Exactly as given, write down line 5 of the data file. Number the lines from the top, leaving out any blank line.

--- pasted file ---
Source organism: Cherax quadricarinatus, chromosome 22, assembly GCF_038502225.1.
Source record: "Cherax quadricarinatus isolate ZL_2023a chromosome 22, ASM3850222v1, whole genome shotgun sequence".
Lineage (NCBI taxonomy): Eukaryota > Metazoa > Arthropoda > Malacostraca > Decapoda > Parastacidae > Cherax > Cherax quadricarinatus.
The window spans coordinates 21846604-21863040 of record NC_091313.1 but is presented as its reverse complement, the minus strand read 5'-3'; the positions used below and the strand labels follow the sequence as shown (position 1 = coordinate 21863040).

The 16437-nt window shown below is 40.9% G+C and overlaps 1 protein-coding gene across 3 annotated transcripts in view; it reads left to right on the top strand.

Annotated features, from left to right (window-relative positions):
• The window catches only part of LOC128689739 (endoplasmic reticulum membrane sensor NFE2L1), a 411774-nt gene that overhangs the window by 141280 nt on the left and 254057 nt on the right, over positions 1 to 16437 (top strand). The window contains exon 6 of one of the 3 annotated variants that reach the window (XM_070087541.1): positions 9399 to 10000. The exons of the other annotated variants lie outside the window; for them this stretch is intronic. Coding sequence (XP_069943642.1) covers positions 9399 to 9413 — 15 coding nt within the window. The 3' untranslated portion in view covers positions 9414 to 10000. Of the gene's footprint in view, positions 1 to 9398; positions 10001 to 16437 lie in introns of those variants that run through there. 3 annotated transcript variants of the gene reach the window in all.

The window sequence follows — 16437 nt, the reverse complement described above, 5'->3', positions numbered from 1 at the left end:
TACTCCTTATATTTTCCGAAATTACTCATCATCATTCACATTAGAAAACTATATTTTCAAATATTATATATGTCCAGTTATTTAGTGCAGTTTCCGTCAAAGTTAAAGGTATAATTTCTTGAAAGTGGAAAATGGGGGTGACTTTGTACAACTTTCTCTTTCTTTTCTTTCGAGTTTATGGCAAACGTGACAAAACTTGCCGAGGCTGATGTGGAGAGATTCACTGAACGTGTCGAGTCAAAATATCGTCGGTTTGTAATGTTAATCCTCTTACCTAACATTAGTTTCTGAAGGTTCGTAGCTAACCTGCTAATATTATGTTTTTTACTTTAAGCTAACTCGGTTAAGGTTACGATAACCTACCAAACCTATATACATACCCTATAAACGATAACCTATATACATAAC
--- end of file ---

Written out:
The 16437-nt window shown below is 40.9% G+C and overlaps 1 protein-coding gene across 3 annotated transcripts in view; it reads left to right on the top strand.